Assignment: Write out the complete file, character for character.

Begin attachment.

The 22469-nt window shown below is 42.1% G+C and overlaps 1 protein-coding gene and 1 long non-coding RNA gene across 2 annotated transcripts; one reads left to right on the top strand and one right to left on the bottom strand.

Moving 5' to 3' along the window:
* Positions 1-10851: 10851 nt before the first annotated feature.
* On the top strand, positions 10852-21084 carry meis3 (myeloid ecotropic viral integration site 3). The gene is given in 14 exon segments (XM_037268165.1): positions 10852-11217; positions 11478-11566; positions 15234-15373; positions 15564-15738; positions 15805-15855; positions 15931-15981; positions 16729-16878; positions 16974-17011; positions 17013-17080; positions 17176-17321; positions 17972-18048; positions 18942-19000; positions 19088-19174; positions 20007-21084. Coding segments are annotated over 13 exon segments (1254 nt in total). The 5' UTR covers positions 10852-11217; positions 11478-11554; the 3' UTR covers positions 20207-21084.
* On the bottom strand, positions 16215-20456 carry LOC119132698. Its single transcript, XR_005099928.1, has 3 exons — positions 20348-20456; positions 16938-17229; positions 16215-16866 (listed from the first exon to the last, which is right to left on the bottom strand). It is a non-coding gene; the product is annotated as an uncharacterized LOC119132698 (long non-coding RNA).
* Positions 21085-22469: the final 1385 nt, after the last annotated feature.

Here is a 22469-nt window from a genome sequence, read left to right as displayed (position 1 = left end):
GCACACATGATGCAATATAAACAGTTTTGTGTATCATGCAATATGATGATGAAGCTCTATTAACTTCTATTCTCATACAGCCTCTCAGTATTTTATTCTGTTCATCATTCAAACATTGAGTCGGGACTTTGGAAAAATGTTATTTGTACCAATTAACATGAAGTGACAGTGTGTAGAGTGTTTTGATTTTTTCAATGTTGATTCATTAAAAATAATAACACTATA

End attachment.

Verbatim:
The 22469-nt window shown below is 42.1% G+C and overlaps 1 protein-coding gene and 1 long non-coding RNA gene across 2 annotated transcripts; one reads left to right on the top strand and one right to left on the bottom strand.

Moving 5' to 3' along the window:
* Positions 1-10851: 10851 nt before the first annotated feature.
* On the top strand, positions 10852-21084 carry meis3 (myeloid ecotropic viral integration site 3). The gene is given in 14 exon segments (XM_037268165.1): positions 10852-11217; positions 11478-11566; positions 15234-15373; positions 15564-15738; positions 15805-15855; positions 15931-15981; positions 16729-16878; positions 16974-17011; positions 17013-17080; positions 17176-17321; positions 17972-18048; positions 18942-19000; positions 19088-19174; positions 20007-21084. Coding segments are annotated over 13 exon segments (1254 nt in total). The 5' UTR covers positions 10852-11217; positions 11478-11554; the 3' UTR covers positions 20207-21084.
* On the bottom strand, positions 16215-20456 carry LOC119132698. Its single transcript, XR_005099928.1, has 3 exons — positions 20348-20456; positions 16938-17229; positions 16215-16866 (listed from the first exon to the last, which is right to left on the bottom strand). It is a non-coding gene; the product is annotated as an uncharacterized LOC119132698 (long non-coding RNA).
* Positions 21085-22469: the final 1385 nt, after the last annotated feature.

Here is a 22469-nt window from a genome sequence, read left to right as displayed (position 1 = left end):
GCACACATGATGCAATATAAACAGTTTTGTGTATCATGCAATATGATGATGAAGCTCTATTAACTTCTATTCTCATACAGCCTCTCAGTATTTTATTCTGTTCATCATTCAAACATTGAGTCGGGACTTTGGAAAAATGTTATTTGTACCAATTAACATGAAGTGACAGTGTGTAGAGTGTTTTGATTTTTTCAATGTTGATTCATTAAAAATAATAACACTATA